What is the legal basis for class actions? Is it derived from statute or case law?

In Korea, a civil law country, the Civil Procedure Act is the primary source of law for litigation. However, a special law has been adopted to govern the procedural aspect of class actions – the Securities-Related Class Action Act. The Act was proclaimed on 20 April 2004 and became effective on 1 January 2005.

Types of claims

What types of claims may be filed as class actions?

Only predetermined types of securities claims can be filed as class actions. Article 3 of the Securities-Related Class Action Act specifically provides the causes of actions on which the claims can be based as following:

  • false representation (or omission) of any material fact in a registration statement or a prospectus;
  • false representation (or omission) of any material fact in annual, biannual or quarterly reports;
  • unfair securities practices including insider trading or market manipulation; and
  • false representation in an audit report, all of which are causes of actions provided by the Financial Investment Services and Capital Market Act.

 

There is no court ruling that further limits the types of claims that may be litigated by class actions.

Relief

What relief may be sought in class proceedings?

Only money damages can be sought in class proceedings under the Securities-Related Class Action Act. Consumer protection law has a system that allows consumer groups to move for injunction against companies, but it is not widely used.

Initiating a class action and timing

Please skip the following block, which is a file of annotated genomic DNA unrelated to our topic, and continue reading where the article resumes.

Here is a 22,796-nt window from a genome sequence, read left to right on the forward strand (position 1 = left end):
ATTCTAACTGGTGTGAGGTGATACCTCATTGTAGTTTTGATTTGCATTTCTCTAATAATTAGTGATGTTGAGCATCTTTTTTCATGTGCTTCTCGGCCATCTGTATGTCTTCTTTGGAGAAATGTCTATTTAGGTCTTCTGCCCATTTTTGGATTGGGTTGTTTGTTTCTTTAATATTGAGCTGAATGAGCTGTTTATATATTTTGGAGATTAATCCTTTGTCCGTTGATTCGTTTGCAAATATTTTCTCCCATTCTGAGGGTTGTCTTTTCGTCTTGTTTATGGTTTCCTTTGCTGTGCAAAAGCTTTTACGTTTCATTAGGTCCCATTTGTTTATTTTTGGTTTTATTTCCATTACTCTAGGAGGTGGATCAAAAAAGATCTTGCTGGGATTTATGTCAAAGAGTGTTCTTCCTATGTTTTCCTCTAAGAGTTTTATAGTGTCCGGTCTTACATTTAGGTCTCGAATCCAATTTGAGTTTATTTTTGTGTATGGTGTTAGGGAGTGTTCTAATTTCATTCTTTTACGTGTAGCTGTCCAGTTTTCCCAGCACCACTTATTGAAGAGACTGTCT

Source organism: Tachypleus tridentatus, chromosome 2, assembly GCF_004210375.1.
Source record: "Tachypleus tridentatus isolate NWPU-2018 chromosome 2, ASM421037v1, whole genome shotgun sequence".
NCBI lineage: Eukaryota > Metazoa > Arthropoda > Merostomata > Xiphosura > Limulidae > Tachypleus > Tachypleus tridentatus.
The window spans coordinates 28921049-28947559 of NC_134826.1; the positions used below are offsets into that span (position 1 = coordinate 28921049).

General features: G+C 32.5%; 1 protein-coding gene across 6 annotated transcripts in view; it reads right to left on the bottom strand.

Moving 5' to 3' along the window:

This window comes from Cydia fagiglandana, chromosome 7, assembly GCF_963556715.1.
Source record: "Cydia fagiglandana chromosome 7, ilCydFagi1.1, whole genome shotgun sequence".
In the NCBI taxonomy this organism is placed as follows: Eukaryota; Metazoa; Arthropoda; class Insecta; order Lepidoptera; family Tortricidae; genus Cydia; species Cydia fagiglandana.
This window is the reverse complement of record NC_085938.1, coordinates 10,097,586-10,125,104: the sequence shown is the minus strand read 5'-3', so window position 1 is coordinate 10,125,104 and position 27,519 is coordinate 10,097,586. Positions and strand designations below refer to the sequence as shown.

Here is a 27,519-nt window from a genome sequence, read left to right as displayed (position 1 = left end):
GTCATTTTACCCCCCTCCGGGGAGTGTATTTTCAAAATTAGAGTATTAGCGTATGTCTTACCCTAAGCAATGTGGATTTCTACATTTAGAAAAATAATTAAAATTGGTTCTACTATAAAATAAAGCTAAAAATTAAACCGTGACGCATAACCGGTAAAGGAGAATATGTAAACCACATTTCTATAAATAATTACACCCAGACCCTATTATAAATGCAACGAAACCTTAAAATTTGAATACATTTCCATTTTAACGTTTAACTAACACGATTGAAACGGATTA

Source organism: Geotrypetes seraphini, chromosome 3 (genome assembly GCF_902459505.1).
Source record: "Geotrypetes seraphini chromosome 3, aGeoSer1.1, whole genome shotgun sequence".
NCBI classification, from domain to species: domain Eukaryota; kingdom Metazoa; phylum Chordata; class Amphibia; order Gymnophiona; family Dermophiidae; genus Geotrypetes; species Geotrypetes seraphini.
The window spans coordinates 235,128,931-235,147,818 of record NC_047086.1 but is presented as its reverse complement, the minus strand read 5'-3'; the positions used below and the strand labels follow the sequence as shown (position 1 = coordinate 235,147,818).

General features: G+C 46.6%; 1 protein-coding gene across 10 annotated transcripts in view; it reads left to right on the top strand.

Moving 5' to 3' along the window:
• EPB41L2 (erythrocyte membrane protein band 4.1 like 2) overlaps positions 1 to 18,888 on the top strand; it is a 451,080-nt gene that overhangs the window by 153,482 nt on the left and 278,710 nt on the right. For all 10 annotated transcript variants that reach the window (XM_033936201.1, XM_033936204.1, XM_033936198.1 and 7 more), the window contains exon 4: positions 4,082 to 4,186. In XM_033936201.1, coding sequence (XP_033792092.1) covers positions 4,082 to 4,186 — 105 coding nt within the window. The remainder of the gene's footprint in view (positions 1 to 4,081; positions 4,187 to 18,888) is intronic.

How is a class action initiated? What is the limitation period for bringing a class action? Can the time limit for bringing a class action be paused? How long do class actions typically take from filing to a final decision?

Unlike general actions, where only a complaint is necessary to be filed as a class action, the plaintiff should prepare two sets of documents – complaint and application for certification. The application for certification, as the name of the document represents, is for certification as a class action. With the filing of the two documents, the case begins as a class action. If the proceedings are successful in getting certification as a class action, the case then goes on to the merits stage. There is no advance notice requirement.

The Financial Investment Services and Capital Market Act provides the statutes of limitations for the claims that may be filed as class actions as follows:

  • false representation (or omission) of any material fact in a registration statement or a prospectus: within one year from the date on which he or she becomes aware of the relevant facts, or within the three-year period beginning on the date a registration statement related to the relevant securities takes effect;
  • false representation (or omission) of any material fact in annual, biannual or quarterly report: within one year from the date on which he or she becomes aware of the fact, or within three years from the date of submission;
  • unfair securities practices, including insider trading or market manipulation: within two years from the date on which he or she becomes aware of the fact, or within five years from the date of submission; and
  • false representation in an audit report, all of which are causes of actions provided by the Financial Investment Services and Capital Market Act: within one year from the date the claimant becomes aware of the relevant fact or within eight years from the date the audit report was submitted.

 

While it is difficult to conclude general trends as to how long a class action lawsuit would take, it normally lasts for more than five years after filing the complaint.